Did they really believe that this war would end wars
Well the sorrow, the suffering, the glory, the pain
The killing and dying was all done in vain
For young Willie McBride it all happened again
And again, and again, and again, and again.

Saturday, May 25, 2013

L-O-N-G Night

On the workfront, the organization I work for has rented out our property to **REDACTED**, so that they can **REDACTED** a **REDACTED**. Our customers have been on-site for about three weeks, and will remain until mid-June. Last night was their longest workday- they estimated that they would be on-site until 5AM or thereabouts. I drove (I didn't want to leave the main building locked, because they are using it as their "staging" area, plus it's raining like hell yet again) by the section of the property where they are working at 7AM to check on their progress and they seem to be wrapping up. The general rule of thumb is "take the time they tell you they'll be here until and add two hours".

On a typical night, I range all over the property, making sure the premises are in order and prowling around with mah preshus kittehs, but I'm pretty much stuck on "doorman" duty while the work crew is on the premises. I can't even concentrate on doing the prep work for a decent blog post- such is the price of vigilance (plus, I have to confess that I find the project manager on duty attractive enough to be distractive- petite and brainy-looking, with glasses and a ponytail, no makeup, no frills, C-U-T-E).

I believe this is the only stretch when they will be working so late (they usually clear out by 1AM) but I seemed to have gotten through their intrusion on my late-night routine with a minimum of fuss.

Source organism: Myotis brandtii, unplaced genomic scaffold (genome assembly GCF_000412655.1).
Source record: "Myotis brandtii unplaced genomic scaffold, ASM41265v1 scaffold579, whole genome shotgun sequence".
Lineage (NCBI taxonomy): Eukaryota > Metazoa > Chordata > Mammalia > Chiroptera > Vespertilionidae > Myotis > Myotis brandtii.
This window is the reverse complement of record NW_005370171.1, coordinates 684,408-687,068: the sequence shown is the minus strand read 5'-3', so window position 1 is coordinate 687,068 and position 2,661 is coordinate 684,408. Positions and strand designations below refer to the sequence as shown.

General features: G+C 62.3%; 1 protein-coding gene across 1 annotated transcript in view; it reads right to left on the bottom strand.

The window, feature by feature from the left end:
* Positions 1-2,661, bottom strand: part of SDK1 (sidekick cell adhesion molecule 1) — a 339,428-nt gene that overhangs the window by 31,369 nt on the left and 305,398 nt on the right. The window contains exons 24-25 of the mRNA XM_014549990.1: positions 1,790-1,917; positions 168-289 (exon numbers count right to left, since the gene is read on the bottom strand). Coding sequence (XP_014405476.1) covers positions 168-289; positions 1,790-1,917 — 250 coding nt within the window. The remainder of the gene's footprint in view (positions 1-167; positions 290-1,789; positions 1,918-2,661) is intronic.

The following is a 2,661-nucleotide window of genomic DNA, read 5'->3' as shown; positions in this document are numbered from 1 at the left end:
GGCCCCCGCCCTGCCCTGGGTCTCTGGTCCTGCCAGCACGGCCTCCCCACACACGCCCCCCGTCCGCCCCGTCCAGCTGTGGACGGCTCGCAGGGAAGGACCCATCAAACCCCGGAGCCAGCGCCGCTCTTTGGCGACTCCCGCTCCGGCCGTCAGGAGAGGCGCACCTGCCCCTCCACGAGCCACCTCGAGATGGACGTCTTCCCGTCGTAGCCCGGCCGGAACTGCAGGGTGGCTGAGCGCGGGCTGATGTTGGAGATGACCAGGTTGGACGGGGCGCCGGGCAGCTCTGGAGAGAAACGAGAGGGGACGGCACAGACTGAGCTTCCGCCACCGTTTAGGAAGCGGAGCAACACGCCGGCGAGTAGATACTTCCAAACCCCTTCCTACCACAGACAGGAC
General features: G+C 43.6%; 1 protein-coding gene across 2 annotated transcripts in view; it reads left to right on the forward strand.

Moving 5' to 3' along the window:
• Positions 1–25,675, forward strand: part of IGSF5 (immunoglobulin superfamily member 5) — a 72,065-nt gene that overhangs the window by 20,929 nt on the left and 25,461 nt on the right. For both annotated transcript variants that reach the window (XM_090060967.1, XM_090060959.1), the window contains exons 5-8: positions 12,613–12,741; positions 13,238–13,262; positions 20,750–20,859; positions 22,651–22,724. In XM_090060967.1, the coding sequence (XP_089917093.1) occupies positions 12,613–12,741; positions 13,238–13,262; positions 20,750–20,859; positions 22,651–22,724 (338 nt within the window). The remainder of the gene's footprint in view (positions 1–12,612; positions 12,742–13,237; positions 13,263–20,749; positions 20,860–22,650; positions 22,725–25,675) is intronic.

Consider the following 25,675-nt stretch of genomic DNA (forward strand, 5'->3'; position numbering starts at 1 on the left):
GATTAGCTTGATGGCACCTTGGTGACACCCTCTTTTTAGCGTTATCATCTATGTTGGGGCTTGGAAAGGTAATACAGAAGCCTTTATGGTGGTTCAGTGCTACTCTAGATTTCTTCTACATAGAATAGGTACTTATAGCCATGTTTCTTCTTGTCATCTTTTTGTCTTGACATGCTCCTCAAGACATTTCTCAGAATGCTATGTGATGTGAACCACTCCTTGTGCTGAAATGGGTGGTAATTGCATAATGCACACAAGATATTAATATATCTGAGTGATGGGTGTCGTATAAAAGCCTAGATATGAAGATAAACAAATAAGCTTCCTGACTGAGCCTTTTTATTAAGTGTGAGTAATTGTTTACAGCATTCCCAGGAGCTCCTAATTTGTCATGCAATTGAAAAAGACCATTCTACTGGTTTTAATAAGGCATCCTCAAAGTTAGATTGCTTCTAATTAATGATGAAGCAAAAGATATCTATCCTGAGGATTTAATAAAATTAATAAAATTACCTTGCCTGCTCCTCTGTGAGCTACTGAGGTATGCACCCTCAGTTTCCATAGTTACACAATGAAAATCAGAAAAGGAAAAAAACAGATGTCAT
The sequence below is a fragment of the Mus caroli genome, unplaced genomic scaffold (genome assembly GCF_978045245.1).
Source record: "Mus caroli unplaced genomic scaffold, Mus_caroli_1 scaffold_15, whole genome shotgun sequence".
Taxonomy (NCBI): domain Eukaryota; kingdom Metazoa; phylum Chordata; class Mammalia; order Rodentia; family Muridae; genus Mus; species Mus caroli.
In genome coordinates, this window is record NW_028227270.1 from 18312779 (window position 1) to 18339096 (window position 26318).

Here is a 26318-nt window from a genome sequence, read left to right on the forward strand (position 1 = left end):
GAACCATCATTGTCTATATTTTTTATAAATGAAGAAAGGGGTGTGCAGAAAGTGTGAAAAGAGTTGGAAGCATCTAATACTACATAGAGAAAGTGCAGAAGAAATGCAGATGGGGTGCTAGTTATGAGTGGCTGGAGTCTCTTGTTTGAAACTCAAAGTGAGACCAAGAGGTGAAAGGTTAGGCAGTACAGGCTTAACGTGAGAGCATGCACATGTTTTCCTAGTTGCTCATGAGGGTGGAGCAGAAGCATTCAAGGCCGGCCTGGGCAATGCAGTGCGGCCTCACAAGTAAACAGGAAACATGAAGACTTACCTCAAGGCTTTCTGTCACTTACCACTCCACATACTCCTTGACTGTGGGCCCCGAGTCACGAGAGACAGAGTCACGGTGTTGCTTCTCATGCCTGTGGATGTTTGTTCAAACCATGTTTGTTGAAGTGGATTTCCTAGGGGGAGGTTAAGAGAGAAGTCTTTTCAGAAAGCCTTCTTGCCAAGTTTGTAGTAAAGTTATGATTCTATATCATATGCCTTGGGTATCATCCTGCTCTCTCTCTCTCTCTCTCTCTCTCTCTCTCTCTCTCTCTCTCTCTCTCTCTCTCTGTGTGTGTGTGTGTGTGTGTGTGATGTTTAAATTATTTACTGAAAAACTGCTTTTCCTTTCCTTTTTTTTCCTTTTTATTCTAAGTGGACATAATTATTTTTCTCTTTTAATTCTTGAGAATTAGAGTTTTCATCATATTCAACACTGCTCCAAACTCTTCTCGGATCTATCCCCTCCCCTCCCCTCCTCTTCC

Friday, May 24, 2013

Urban Boy Diggin' Country...

Country music, like all other genres, is subject to Sturgeon's Law, but when you run into one of those songs which falls into the good 10%, you're in for a treat. The new single by country (or is it alt-country?) artist Caitlin Rose is fantastic. All I can say is, "What a voice!" I imagine you'll be just as smitten as I was when you hear this melancholy but sweet number:

I hope this becomes a big breakout single, but the Balkanization (WTF, Google spellcheck?) of radio may keep it off the "rawk" or "pawp" stations. Sturgeon's Law obviously applies to radio here in the 'States.

Thursday, May 23, 2013

High Water Mark

I always joke that my job is cushy, except when it's not. Today was firmly in the "not" column. I drove to work in a downpour- driving on the local roads was like riding in a log flume, my car was throwing up quite a spray. When I got to work, the basement was flooded as badly as it was during Hurricane Irene. My first order of business was getting a pump in working order to reduce the water level outside the basement doors (I don't know if the "day shift" even knows the pump is still there, but I almost never forget anything). Thankfully, I had picked up a pair of "water shoes" in the supermarket a couple of weeks ago in anticipation of at least one kayaking trip this summer. I joked to the Director of Operations, who was on site to assess the situation, that I usually packed for work as if I were on a camping trip but that today, luckily, I had packed as if for a boating trip. Once again, I found myself calf-deep in dirty water, making sure the drains were clear and assessing the pump operation. I also hastily dug a drainage trench in a slope behind to building to re-route a rivulet that was pouring off the roof into the basement. I'll have to point this problem out to the head of grounds and maintenance (my boss), and talk about a more permanent solution to the drainage problem. Currently, there is a team from a cleaning contractor using wet vacs and industrial dryers to "unswamp" the basement.